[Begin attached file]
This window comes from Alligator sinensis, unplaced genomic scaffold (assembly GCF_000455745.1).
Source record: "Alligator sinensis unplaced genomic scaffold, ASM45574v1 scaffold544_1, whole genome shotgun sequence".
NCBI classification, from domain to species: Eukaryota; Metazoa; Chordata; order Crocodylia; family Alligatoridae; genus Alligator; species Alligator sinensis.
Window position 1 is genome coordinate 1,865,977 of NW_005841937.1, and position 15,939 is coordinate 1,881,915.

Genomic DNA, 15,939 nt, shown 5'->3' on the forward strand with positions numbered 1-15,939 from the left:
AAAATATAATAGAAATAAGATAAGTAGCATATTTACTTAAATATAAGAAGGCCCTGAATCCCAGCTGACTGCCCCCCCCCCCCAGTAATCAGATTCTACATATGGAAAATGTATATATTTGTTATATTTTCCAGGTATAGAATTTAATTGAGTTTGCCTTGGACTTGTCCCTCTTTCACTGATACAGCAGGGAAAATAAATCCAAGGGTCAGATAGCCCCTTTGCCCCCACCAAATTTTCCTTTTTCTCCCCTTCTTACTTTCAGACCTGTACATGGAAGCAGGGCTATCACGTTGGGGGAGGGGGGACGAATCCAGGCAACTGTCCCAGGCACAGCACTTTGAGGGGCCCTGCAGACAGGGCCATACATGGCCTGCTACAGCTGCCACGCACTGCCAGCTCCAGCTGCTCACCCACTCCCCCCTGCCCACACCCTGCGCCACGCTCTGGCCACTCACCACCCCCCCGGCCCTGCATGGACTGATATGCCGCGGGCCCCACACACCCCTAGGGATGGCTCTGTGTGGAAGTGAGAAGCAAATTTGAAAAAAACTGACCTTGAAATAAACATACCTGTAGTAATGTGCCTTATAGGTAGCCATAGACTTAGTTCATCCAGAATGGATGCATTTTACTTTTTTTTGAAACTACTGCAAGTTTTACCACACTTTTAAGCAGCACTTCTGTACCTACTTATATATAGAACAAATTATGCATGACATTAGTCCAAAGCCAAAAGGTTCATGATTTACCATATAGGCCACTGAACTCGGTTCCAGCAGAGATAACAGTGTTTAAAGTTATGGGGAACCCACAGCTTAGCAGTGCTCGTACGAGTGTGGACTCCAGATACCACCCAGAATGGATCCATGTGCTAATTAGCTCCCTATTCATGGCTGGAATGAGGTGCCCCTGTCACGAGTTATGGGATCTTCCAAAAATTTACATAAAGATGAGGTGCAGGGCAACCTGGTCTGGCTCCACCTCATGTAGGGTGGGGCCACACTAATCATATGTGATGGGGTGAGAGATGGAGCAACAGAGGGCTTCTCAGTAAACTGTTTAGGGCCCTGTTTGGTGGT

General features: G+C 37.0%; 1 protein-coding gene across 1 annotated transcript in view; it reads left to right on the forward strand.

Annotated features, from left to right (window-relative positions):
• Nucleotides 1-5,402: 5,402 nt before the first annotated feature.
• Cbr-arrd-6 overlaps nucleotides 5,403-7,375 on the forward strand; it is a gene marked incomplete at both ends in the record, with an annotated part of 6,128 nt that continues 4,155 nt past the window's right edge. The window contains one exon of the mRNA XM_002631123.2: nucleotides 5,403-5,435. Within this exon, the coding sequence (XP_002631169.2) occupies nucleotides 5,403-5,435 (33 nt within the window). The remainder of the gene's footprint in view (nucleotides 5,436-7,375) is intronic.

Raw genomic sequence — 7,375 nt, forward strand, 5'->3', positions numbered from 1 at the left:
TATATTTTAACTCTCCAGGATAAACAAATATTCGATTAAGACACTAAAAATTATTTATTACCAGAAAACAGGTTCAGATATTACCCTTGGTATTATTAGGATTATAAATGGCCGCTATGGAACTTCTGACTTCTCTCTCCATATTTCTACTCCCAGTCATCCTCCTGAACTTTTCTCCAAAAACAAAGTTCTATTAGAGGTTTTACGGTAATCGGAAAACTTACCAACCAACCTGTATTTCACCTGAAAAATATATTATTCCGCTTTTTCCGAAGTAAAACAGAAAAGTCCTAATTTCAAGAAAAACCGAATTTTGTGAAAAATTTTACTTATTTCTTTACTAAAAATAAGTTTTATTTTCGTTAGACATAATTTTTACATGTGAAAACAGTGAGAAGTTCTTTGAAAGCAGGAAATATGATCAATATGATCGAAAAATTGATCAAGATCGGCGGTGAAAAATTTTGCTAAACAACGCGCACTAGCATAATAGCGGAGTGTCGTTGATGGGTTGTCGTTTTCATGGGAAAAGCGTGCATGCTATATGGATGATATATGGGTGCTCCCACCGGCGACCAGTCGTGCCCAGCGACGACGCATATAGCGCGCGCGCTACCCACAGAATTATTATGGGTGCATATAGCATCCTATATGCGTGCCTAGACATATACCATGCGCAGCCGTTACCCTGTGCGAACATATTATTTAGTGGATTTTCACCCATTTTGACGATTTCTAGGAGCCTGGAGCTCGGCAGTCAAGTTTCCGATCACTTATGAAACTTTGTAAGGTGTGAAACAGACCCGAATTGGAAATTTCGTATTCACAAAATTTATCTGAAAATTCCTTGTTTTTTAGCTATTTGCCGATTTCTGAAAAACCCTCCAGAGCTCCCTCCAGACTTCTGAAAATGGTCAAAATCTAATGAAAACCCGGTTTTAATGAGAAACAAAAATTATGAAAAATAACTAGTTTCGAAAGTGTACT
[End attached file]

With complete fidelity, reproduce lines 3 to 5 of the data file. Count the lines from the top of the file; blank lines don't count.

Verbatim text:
NCBI classification, from domain to species: Eukaryota; Metazoa; Chordata; order Crocodylia; family Alligatoridae; genus Alligator; species Alligator sinensis.
Window position 1 is genome coordinate 1,865,977 of NW_005841937.1, and position 15,939 is coordinate 1,881,915.

Genomic DNA, 15,939 nt, shown 5'->3' on the forward strand with positions numbered 1-15,939 from the left: